Queen Garbine wants to dance with Roger Federer

Hats the way to do it: Garbine Muguruza tries the trophy on for size. Photograph: Steven Paston/PA
Hats the way to do it: Garbine Muguruza tries the trophy on for size. Photograph: Steven Paston/PA
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Wasting no time settling into her new role, the new Queen of Wimbledon, Garbine Muguruza, wondered how far her powers would extend. Could she request that Roger Federer dance with her?

The Spanish-Venezuelan star giggled when asked her for preference at tonight’s Champions Ball when the men’s and women’s champions traditionally take to the floor. At first she didn’t want to choose but, when pressed, said: “Roger. I like Marin Cilic, I have to say, but I want to see if Roger’s that elegant also dancing!”

Muguruza beat Venus Williams 7-5, 6-0, thereby dashing the five-times title-holder’s hopes, at 37, of becoming the oldest woman to lift the trophy since Charlotte Sterry in 1908.

The 23-year-old lost the 2015 final to Venus’s sister Serena and had dreamed of seeing her name added to the roll-of-honour at the All England Club.

“It was amazing,” she said, after the inscription went up on the board. “I always look at the wall and see, you know, all the names and all the history. I’ve looked at my other final and I was always like: ‘I was close.’ I didn’t wanted to lose this time because I know the difference. I really know the difference of making a final, which is incredible, but not winning. So I’m so very happy that my name is there now.”

Muguruza was three years old when Williams made her Wimbledon debut in 1997. She grew up watching – and admiring – both Williams sisters and is now the first player to defeat both in Grand Slam finals following her French Open victory last year.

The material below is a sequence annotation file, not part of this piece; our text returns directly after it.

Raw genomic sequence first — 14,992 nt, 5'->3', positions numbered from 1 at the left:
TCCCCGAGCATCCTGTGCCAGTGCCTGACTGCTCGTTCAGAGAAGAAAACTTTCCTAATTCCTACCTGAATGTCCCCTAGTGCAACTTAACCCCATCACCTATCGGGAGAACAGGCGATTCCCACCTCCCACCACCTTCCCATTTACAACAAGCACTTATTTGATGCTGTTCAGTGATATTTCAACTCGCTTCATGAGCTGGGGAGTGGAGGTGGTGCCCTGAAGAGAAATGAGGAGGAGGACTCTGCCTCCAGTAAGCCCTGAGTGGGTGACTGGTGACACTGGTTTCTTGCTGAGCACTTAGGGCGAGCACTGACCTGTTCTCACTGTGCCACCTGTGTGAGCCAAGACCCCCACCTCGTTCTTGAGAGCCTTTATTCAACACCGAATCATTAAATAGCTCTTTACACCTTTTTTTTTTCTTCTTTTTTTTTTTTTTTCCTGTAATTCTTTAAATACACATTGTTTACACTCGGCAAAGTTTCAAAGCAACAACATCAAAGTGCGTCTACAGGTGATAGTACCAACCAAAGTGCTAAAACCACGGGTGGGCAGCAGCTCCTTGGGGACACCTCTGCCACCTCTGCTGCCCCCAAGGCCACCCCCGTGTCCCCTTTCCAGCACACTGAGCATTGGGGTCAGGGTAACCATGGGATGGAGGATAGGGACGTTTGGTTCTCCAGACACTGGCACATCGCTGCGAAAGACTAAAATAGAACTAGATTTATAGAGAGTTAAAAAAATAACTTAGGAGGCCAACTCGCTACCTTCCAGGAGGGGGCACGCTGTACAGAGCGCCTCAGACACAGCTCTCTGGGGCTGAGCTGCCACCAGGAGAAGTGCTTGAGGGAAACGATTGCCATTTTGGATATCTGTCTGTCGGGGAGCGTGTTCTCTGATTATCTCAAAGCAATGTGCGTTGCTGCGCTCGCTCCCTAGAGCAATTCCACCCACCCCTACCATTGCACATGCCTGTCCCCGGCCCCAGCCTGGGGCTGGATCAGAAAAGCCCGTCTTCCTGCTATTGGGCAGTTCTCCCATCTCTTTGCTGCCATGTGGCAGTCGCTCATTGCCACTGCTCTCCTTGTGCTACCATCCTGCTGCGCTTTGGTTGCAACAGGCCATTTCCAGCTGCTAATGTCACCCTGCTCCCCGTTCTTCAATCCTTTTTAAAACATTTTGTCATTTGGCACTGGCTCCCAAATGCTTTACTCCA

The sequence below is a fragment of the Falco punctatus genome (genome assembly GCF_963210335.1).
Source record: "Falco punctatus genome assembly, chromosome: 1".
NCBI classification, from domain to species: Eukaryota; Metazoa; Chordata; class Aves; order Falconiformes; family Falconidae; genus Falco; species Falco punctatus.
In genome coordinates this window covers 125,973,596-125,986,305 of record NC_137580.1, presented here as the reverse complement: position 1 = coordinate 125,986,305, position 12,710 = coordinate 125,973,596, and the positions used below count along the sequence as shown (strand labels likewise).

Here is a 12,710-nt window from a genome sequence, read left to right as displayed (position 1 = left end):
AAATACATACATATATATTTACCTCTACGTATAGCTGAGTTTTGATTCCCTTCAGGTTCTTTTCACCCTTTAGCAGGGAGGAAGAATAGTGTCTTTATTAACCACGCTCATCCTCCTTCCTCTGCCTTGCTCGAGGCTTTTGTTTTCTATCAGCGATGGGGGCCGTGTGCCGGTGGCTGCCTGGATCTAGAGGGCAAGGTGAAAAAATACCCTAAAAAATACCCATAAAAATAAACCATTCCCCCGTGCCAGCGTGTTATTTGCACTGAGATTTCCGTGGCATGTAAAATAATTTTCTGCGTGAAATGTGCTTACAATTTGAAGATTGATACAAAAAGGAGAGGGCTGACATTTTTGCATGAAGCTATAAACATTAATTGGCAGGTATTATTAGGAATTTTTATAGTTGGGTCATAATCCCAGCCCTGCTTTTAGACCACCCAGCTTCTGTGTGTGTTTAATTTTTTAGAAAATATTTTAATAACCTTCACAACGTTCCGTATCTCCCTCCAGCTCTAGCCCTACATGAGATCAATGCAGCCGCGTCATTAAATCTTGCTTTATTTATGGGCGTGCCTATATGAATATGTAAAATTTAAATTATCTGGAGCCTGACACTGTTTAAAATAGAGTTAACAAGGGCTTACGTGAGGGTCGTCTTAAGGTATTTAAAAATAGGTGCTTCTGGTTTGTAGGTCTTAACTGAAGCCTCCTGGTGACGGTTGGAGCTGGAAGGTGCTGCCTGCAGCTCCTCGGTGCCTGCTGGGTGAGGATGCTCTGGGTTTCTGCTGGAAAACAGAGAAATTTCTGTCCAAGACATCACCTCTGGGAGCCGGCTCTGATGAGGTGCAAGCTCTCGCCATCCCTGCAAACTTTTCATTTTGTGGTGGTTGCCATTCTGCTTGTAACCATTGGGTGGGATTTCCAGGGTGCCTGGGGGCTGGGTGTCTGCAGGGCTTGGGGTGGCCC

“When I knew I was playing Venus in the final, I was actually looking forward for it,” she said. “She’s won five times, so she knows how to play, [but] for me it was a challenge to have her, growing up watching her play.” Muguruza said the same thing before her final with Serena.

“Everybody start laughing,” she added, “but it’s something incredible. I was so excited to go out there and win, especially over somebody like a role model.”

The turning-point came when Muguruza saved two first-set break-points. After that she expected “the best Venus, because she was playing very good. I knew she was going to make me suffer and fight”. But Muguruza ended up winning the second set to love, the first time that had happened to Williams at Wimbledon.

Muguruza, a product of Spain’s clay courts who used to think grass was “weird”, explained how her style developed to end up suiting Wimbledon. “You know what, I used to play lobs. I was in defence, let’s say more Spanish-style. Then my body started to change, my arms got longer, I had to adapt to the tour and be more aggressive and take my chances. On grass, that actually works very well.”

Williams was generous in her praise, saying: “She played really well, top tennis.” The veteran enjoyed her Wimbledon – “I had a great two weeks” – and believes she can still win titles. And presumably she’d be back in SW19 next year? “Presumably, yes.”